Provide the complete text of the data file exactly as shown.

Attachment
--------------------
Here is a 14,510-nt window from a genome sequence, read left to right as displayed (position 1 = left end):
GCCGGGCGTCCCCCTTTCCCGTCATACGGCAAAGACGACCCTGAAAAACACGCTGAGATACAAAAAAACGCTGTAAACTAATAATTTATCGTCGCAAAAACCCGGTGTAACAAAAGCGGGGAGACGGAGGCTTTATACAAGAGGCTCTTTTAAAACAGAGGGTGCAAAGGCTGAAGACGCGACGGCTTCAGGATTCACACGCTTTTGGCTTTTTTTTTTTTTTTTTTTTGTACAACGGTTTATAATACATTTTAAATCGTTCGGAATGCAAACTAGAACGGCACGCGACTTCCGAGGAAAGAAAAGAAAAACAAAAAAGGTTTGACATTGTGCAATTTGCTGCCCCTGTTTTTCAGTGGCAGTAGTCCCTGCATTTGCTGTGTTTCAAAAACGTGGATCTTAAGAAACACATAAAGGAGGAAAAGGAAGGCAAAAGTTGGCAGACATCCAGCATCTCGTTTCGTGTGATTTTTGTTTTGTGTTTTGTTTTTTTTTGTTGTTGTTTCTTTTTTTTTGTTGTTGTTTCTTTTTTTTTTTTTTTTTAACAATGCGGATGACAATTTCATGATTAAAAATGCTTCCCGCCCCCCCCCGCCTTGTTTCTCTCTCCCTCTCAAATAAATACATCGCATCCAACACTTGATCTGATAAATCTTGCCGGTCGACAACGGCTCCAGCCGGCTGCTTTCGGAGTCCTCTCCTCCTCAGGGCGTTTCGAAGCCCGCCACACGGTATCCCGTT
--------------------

Here is a 14,510-nt window from a genome sequence, read left to right as displayed (position 1 = left end):
GCCGGGCGTCCCCCTTTCCCGTCATACGGCAAAGACGACCCTGAAAAACACGCTGAGATACAAAAAAACGCTGTAAACTAATAATTTATCGTCGCAAAAACCCGGTGTAACAAAAGCGGGGAGACGGAGGCTTTATACAAGAGGCTCTTTTAAAACAGAGGGTGCAAAGGCTGAAGACGCGACGGCTTCAGGATTCACACGCTTTTGGCTTTTTTTTTTTTTTTTTTTTGTACAACGGTTTATAATACATTTTAAATCGTTCGGAATGCAAACTAGAACGGCACGCGACTTCCGAGGAAAGAAAAGAAAAACAAAAAAGGTTTGACATTGTGCAATTTGCTGCCCCTGTTTTTCAGTGGCAGTAGTCCCTGCATTTGCTGTGTTTCAAAAACGTGGATCTTAAGAAACACATAAAGGAGGAAAAGGAAGGCAAAAGTTGGCAGACATCCAGCATCTCGTTTCGTGTGATTTTTGTTTTGTGTTTTGTTTTTTTTTGTTGTTGTTTCTTTTTTTTTGTTGTTGTTTCTTTTTTTTTTTTTTTTTAACAATGCGGATGACAATTTCATGATTAAAAATGCTTCCCGCCCCCCCCCGCCTTGTTTCTCTCTCCCTCTCAAATAAATACATCGCATCCAACACTTGATCTGATAAATCTTGCCGGTCGACAACGGCTCCAGCCGGCTGCTTTCGGAGTCCTCTCCTCCTCAGGGCGTTTCGAAGCCCGCCACACGGTATCCCGTT